Owner in Focus - Nick Bradley Racing

03 May 2021

Nick Bradley is proof that you can turn your passion into your profession, from his early involvement with Middleham Park Racing to purchasing Junior at the sales at a bargain price before he went on to win at Royal Ascot. So, how did Nick go from being a teacher to one of the leading owners in the country, we find out.

How did your involvement with horse racing start and which was the first horse you owned?

I was fascinated by the Grand National and used to study the race each year.

I remember backing Hallo Dandy in the 1984 Grand National when I was six-years-old, so I was interested in horse racing from an early age. I had a share in a horse called Pride in the Park around twenty years ago who won twice at Southwell and I was hooked from there.

What was your first Royal Ascot runner?

I bought a horse called Junior at the May Sales in 2010 for £35,000 with the aim of running him on the Flat and under NH rules. Around five weeks later we ran him in the Ascot Stakes on the opening day of the 2010 Royal Meeting. Seb Sanders rode him and he led from the stalls and made all over the two miles and four furlong trip to win by six lengths. Since then we have had around twenty runners at the meeting and won three times so we have a pretty good record at the meeting.

What is your favourite Ascot memory to date?

Raising Sand has given us some great days at Ascot having won four times at the track. Dandalla was very enjoyable last year when winning the Albany Stakes but to be there when Commissioned won the Queen Alexandra Stakes on the final day of the meeting in 2016 was very special. We were very confident of winning, Adam Kirby gave him a great ride and Ascot had arranged for NFL superstar Wes Welker to present the trophy.

The race you would most like to win in the UK?

We have over thirty two-year-old fillies in training in 2021 and plan to focus on the fillies’ races going forward. The Albany at the Royal Meeting was a target which we achieved with Dandalla in 2020, but the Fillies Mile and 1000 Guineas at Newmarket are Group 1s we aim to have runners in year on year going forward.

Which of your horses are you hoping will run at Ascot this year?

Fev Rover, Dandalla and Raising Sand all have Royal Ascot targets this year, but I hope to add another three or four two-year-olds to that list by the time the meeting comes around. Hopefully a few will start putting their hands up to go for either the Queen Mary or Albany in the next six weeks.

Syndicates are now very popular - what is the one piece of advice you give perspective members?

The most important piece of advice I would give anyone is to take things slowly.

I see many outright owners come into the game and leave shortly afterwards having had an unsatisfactory experience. Do your research, follow the sales, ignore win percentages and instead look at who is doing well with the horses they are buying.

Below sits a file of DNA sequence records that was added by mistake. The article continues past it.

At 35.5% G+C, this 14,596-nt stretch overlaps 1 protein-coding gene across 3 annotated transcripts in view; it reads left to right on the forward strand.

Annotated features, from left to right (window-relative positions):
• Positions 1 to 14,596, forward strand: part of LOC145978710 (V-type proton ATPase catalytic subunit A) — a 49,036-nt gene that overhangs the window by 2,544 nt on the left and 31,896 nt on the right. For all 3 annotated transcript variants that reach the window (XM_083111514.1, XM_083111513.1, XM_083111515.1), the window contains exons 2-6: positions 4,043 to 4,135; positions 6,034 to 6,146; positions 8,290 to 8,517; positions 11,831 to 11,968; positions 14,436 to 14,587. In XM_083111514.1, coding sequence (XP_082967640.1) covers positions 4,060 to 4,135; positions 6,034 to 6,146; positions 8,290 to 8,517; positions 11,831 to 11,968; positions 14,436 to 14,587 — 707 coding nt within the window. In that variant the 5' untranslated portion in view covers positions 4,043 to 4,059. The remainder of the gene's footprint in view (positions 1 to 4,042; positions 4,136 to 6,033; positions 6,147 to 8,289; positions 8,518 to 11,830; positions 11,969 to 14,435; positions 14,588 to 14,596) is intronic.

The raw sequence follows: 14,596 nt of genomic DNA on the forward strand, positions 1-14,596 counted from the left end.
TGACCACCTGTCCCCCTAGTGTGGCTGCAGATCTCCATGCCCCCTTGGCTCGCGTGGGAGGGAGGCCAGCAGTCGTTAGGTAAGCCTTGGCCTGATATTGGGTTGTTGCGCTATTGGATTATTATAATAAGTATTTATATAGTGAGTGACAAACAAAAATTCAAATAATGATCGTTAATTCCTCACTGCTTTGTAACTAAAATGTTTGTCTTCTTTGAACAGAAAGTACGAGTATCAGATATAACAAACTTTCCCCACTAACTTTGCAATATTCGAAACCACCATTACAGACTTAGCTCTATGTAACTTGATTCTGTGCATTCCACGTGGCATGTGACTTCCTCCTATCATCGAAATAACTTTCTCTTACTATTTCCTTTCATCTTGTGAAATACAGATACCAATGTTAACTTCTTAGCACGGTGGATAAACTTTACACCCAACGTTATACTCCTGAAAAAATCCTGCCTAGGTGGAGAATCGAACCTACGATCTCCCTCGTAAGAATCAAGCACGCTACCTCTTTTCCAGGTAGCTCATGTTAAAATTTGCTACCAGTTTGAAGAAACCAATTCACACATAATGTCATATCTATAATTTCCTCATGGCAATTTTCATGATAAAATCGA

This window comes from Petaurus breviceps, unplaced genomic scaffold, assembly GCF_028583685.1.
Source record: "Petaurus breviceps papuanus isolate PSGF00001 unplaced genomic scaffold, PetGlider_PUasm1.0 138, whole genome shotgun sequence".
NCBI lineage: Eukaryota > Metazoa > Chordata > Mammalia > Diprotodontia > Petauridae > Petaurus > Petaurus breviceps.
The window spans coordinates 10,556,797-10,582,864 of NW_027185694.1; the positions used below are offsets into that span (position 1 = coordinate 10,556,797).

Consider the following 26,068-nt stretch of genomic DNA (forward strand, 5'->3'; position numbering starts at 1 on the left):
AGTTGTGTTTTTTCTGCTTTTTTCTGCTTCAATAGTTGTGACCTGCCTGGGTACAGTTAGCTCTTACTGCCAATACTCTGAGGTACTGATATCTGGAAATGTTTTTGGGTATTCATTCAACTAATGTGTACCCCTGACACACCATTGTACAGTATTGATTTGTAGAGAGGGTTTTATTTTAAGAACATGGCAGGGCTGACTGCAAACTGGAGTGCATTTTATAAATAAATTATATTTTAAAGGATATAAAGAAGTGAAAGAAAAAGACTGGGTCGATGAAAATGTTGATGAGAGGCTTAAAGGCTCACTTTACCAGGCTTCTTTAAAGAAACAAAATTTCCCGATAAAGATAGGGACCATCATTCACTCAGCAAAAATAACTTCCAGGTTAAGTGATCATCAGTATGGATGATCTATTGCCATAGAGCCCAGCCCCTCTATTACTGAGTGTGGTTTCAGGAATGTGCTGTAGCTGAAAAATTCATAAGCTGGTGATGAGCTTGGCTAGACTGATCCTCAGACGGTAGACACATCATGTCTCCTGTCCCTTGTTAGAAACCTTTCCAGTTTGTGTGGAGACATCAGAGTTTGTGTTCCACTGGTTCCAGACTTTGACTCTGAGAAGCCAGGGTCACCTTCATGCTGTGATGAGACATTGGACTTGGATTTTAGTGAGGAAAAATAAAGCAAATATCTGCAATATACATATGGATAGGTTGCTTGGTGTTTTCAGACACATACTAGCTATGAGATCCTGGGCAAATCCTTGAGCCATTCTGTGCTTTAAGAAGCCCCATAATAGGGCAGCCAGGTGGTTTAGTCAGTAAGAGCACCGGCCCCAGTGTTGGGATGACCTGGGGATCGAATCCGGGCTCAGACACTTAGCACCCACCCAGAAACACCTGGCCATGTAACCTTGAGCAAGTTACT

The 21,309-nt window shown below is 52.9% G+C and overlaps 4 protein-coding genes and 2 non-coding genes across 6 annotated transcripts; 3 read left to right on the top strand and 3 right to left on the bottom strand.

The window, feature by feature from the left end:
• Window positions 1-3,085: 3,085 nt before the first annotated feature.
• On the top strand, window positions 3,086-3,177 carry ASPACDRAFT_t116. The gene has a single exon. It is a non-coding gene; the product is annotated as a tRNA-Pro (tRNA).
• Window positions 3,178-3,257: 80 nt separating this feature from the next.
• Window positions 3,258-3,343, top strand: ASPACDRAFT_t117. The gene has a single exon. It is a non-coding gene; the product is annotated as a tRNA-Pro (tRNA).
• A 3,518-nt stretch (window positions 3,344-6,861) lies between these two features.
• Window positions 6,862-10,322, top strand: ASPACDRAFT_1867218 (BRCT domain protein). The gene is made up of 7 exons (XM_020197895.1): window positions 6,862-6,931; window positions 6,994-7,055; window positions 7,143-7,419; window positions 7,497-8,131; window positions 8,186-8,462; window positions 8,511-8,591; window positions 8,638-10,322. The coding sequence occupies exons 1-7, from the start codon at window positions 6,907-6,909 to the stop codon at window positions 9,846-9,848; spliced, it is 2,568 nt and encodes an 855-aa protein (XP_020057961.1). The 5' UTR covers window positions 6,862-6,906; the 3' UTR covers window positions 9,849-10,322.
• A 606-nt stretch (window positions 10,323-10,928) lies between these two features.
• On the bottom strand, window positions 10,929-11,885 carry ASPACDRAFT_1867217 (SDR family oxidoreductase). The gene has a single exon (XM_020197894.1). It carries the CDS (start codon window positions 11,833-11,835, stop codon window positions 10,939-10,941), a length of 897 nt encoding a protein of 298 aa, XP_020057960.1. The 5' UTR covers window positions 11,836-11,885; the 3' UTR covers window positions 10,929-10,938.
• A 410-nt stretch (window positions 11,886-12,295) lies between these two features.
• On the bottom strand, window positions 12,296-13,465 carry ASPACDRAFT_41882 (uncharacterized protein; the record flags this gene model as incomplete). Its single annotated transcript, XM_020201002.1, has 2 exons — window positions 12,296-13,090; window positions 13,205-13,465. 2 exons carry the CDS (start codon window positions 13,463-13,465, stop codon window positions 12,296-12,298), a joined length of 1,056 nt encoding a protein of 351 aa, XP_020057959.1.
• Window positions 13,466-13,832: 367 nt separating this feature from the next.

A ‘Nick Bradley’ horse to look out for this year?

We have some very good three-year-olds on the track this year but I bought a record number of yearlings at the sales last autumn so I will select a two-year-old filly. The Time Test progeny were extremely good-looking at the sales and the nicest I saw was a filly we bought for 45,000 guineas. We named her ‘Simply Gorgeous’ and Richard Fahey who trains her likes what he has seen to date.

One horse you would love to own?

We have fifty broodmares at home so I am going to have to select a colt who I would send plenty of the mares to in years to come. Minzaal’s turn of pace in the Gimcrack last year was exceptional and is a horse that I am looking forward to seeing on the racetrack in 2021. He is a son of Mehmas who looks like being a phenomenal sire in the years to come.

You are a well-known face at the bloodstock sales, do you have a physical attribute that you look out for in any potential purchases?

I am a big believer in watching a horse walk away from me. I like to see a horse who has a good action in its hind quarters to help drive it forward when galloping. The most important factor is the horse’s action - it has to be athletic and propel the horse.

Is there a first-season sire’s offspring you are keen to acquire, or do you prefer to follow the path of proven breeding?

I am a big believer that all stallion’s produce progeny at both ends of the spectrum and the stallion is just a small part of the puzzle. We had Dandalla, Fev Rover, Mystery Angel and Furlong Factor in 2020 - each filly was the highest-rated daughter of their respective stallion’s two-year-old crop (Dandy Man, Gutaifan, Kodi Bear and Adaay). On each occasion we selected the fillies at the sales based on their physical attributes. That said, I do think the 2021 crop of first season sires is the most competitive group of stallions we have had in many years.

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